Phishing Threats Are Increasing in Scale and Sophistication
Phishing remains one of the most dangerous and widespread cybersecurity threats. This blog examines the escalating phishing landscape, shortcomings of common anti-phishing approaches, and why implementing a Protective DNS service as part of a layered defense provides the most effective solution.
Phishing is now the most common initial attack vector, overtaking stolen or compromised credentials. Stolen or compromised credentials was the leading attack vector in the prior year’s report. (Source: IBM Security: Cost of a Data Breach Report 2023)
According to recent research, the number of phishing attacks vastly outpaces all other cyber threats. Business Email Compromise (BEC), a type of phishing attack, results in the greatest financial losses of any cybercrime.
In 2021 alone, estimated adjusted losses from BEC totaled $2.4 billion USD globally. This staggering figure represents more than 59 percent of the losses from the top five most costly internet crimes worldwide. These statistics highlight the immense threat posed by phishing, especially BEC attacks, to organizations across industries. (Source: Microsoft Digital Defense Report 2022)
Phishing continues to dominate the Social Engineering incident classification pattern, ensuring that email remains one of the most common and easiest means of influencing individuals in an organization (Source: 2023 Verizon Data Breach Investigations Report) These trends demonstrate how phishing remains one of the most pervasive and costly cyber threats facing businesses today.
Phishing Attacks Evolve, Improve and Automate
- Phishing attacks are becoming more targeted. Phishing attackers are increasingly using social engineering techniques to personalize their attacks and target specific individuals or organizations. For example, attackers may research their victims on social media or other online sources to gather personal information that can be used to make their phishing emails more believable.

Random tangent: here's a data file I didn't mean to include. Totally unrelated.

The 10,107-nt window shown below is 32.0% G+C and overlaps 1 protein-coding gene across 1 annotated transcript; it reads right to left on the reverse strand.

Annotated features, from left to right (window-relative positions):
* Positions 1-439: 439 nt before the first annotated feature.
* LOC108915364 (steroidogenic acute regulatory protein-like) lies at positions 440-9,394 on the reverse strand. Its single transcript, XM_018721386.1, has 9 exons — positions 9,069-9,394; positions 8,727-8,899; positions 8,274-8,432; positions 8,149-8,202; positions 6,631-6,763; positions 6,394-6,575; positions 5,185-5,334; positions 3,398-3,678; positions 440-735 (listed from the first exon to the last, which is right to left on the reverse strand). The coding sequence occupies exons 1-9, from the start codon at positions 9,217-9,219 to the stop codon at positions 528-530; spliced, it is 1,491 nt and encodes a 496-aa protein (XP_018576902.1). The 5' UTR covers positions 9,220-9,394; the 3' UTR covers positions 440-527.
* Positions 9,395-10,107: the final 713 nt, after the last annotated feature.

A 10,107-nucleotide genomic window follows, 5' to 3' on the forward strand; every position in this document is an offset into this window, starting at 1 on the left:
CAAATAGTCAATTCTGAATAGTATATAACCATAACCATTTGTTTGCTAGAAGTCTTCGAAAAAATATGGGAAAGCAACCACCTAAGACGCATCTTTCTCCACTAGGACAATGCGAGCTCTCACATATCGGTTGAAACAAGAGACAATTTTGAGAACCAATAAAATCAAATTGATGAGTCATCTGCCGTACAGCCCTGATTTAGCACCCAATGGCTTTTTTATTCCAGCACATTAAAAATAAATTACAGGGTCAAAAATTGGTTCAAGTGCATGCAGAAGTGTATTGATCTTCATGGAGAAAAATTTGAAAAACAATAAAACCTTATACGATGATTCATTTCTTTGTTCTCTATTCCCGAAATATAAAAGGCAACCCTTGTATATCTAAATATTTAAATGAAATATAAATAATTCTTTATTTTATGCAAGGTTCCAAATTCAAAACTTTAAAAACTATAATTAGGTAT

- Phishing attacks are becoming more difficult to detect. Phishing attackers are using increasingly sophisticated techniques to evade detection by traditional security solutions. For example, attackers may use domain spoofing techniques to create websites that look like legitimate websites, or they may use malware to inject malicious code into legitimate websites.
- Phishing attacks are becoming more automated. Phishing attackers are increasingly using automation tools to scale their attacks. This allows them to send millions of phishing emails per day, making it difficult for organizations to keep up.
These trends make it clear that phishing attacks are becoming increasingly threatening to businesses of all sizes. Organizations need to implement a layered security approach that includes Protective DNS to effectively protect themselves from phishing attacks.
An Evolving Threat Requires Adaptive Defenses
While phishing methods are constantly evolving, common attack vectors include:
- Spear phishing - Highly targeted emails personalized with researched details to appear authentic. Often used to compromise executive and privileged accounts.
- Deceptive domains - Phony websites designed to impersonate and trick visitors into entering login credentials or sensitive data. URL spoofing and typosquatting techniques bypass casual inspection.
- Malware payloads - Malicious attachments or links that install info-stealing malware, ransomware, or remote access Trojans via phishing messages.
- Social engineering - Psychological manipulation triggers emotions like fear, curiosity, or a sense of urgency that override caution.
This combination of highly-tailored social engineering, stealthy technical deception, and harmful payloads allow phishing attacks to circumvent many current defenses.